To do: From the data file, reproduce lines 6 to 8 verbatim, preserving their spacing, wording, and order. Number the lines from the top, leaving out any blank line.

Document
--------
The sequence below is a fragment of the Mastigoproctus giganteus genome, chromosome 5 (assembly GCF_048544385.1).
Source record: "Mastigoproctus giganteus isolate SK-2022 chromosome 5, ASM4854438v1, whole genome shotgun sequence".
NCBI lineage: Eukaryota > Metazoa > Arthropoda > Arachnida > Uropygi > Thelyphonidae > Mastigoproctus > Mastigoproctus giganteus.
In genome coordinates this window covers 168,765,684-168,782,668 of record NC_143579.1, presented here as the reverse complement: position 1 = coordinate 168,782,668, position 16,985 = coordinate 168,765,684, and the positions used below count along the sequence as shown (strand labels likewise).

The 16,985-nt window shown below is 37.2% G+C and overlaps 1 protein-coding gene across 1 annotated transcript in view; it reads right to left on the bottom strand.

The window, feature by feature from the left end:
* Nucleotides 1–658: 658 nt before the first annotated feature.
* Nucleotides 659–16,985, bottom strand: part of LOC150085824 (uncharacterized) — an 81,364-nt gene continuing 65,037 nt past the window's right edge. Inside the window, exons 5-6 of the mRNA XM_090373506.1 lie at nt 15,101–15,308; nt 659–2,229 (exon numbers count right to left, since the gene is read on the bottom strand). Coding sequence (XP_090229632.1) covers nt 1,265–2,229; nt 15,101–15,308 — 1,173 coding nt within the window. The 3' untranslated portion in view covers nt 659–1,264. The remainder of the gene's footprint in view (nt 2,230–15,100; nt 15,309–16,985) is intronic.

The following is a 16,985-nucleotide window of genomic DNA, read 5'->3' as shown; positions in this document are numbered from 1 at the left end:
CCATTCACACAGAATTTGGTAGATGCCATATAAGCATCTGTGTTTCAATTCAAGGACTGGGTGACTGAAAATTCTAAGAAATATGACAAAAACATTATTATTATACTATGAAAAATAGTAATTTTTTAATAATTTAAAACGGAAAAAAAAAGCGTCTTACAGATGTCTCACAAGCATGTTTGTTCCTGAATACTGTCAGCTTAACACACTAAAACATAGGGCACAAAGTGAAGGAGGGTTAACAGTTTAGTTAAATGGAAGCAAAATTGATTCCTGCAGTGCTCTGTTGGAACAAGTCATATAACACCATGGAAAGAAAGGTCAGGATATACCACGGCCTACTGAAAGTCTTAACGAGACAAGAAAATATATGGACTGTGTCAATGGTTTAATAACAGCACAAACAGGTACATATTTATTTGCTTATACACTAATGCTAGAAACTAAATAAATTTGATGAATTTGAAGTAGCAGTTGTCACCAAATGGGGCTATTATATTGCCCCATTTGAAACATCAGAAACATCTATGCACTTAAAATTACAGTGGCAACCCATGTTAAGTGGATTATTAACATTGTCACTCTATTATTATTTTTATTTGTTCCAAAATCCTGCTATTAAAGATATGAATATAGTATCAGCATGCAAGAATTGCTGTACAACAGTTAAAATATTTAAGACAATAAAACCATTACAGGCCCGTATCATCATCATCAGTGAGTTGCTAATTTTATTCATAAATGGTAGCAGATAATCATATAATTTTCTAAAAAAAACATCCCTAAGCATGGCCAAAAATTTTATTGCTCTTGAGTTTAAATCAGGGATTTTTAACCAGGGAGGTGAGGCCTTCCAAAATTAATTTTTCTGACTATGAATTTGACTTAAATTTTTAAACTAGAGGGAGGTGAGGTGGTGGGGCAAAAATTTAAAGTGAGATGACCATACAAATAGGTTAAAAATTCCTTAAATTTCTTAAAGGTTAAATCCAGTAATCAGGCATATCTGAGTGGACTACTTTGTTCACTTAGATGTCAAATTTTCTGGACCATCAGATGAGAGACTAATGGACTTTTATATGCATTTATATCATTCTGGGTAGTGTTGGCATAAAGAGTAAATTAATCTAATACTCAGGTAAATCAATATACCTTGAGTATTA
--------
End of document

The window, feature by feature from the left end:
* Nucleotides 1–658: 658 nt before the first annotated feature.
* Nucleotides 659–16,985, bottom strand: part of LOC150085824 (uncharacterized) — an 81,364-nt gene continuing 65,037 nt past the window's right edge. Inside the window, exons 5-6 of the mRNA XM_090373506.1 lie at nt 15,101–15,308; nt 659–2,229 (exon numbers count right to left, since the gene is read on the bottom strand). Coding sequence (XP_090229632.1) covers nt 1,265–2,229; nt 15,101–15,308 — 1,173 coding nt within the window. The 3' untranslated portion in view covers nt 659–1,264. The remainder of the gene's footprint in view (nt 2,230–15,100; nt 15,309–16,985) is intronic.